Last week my PepsiCo summer internship came to a close. After spending ten weeks cultivating a sales growth strategy plan for Bundaberg Brewed Drinks, I had the opportunity to present my recommendations to an audience of senior leaders at both PepsiCo and Bundaberg. It was honestly such a blast to show off my knowledge of the brand and my newly developed sales skills! While I’m confident that I added value to the Allied Brands Team with my project work, I wanted to use this blog post to reflect on the impact this internship had on me. More specifically, I want to highlight some of my key takeaways about business, sales, and PepsiCo.
Firstly, I learned the crucial role that empathy plays in business. Prior to this summer, I had naively assumed that the corporate business world was very cut and dry– where everything was dictated by numbers and quantitative gains; however, I am pleased to report that that is not the case. I learned that much of business is oriented around people. Working on the Allied Brands Team, it was extremely important to understand Bundaberg’s perspective and goals. For example, Bundaberg prefers their products to be in the craft soda section, but PepsiCo wants to shift them to the mixer section because of category growth. Empathy helped me engage in conversations that were productive for both Bundaberg and PepsiCo. Also, being in Commercial Sales, it was essential that I understood how other divisions functioned including marketing, finance, and legal to make sure my sales strategy suggestions were realistic. In short, empathy played a big part in cross-functional alignment internally (within PepsiCo) and externally (with Bundaberg).
Secondly, I learned about the power of storytelling. Throughout my internship I often found myself submerged in detailed data about Bundaberg’s performance. Exploring massive Excel spreadsheets and scorecards gave me great insight into where Bundaberg is selling very well, where its competition is selling better, and what factors might explain those patterns. However, as it came down to the last few weeks of the internship, I needed to consolidate those extensive details into a digestible 10-minute presentation. I was eager to include specificities of the data, but I learned that a good storyteller filters through the complications on the back-end to create a coherent and succinct plot. This process reminded me of writing a research paper– you could have 30 pages of notes from articles and books, but you have to identify the key pieces of information and communicate their importance to your professor. For a business storyline, I learned that it is key to hook the audience upfront with the size of the prize (meaning, how profitable the opportunity is for the company), then brief them on the top opportunities for growth, followed by how you plan on securing those opportunities. This is a natural progression that will keep them engaged.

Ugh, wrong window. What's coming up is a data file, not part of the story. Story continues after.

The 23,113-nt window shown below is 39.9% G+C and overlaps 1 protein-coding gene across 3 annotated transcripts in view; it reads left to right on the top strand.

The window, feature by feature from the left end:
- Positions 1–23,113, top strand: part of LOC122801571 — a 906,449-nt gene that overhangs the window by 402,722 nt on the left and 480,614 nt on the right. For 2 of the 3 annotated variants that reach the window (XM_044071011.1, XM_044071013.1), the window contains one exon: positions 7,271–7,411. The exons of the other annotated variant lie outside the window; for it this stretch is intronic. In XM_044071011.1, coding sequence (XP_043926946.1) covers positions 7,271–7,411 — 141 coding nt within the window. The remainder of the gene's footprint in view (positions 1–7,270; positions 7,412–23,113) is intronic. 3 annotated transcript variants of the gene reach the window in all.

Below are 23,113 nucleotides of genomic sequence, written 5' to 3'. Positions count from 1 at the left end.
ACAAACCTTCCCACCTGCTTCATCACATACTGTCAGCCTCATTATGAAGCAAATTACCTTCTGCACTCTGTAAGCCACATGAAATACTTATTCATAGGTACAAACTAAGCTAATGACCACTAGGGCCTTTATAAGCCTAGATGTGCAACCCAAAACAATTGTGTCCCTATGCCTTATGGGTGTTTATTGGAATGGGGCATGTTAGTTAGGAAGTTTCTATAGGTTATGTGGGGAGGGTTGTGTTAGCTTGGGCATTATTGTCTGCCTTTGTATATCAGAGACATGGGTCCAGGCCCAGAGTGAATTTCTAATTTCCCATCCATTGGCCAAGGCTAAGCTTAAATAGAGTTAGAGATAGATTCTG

In addition to those two key takeaways, I also learned what makes a company great. In short, it is the people. As I mentioned in my previous blog post, PepsiCo has an amazing Holy Cross alumni network. Within that network sits Anne Fink ‘85, President of Global Foodservice. She is a superstar at the company and in the business world. She was the keynote speaker for the annual Holy Cross Women in Business Conference in 2008 and 2014, and served on the Board of Trustees at Holy Cross for eight years! I had the opportunity to connect with her one-on-one during my internship, and it was such a dream come true. We chatted about everything from our families to my summer project. I saw first-hand why she is such a great leader: she is super easy to talk to, down-to-earth, and extremely humble. Her character shines through in an interview conducted by a former Holy Cross student from 2019. Throughout my internship I connected one-on-one with more than 40 people, and meeting with Anne was certainly a highlight of the summer. My introduction to Anne was facilitated by our common Holy Cross background, but I also noticed that many other top-tier leaders at PepsiCo were very accessible. For example, the Commercial Sales Intern Leaders put together a Speaker Series: interactive connects with PepsiCo senior leaders, including VPs of several divisions. Listening to these leaders speak about their careers and being able to ask them questions was incredible. I reached out to several of these leaders after their respective Speaker Series, and every single one of them was more than happy to connect one-on-one with me. It is clear to me that servant leadership is a key pillar of PepsiCo, and that element shaped my internship experience in such an amazing way.
Although my internship ended just a few days ago, I can already tell that it will be a formative experience for my professional journey. I couldn’t have done it without the guidance of my Allied Brands Teammates (most notably Pranay Malik, Eric Whitehouse, and Maegan Moriarty), the support of my Holy Cross family at PepsiCo, and the company’s incredible network.
A huge THANK YOU to Caroline Quinn ’22 for sharing her reflections, lessons learned, and bringing it all back to the Ciocca Center. Read about the first half of the internship on the blog. Congratulations on a successful summer internship, we wish you continued success!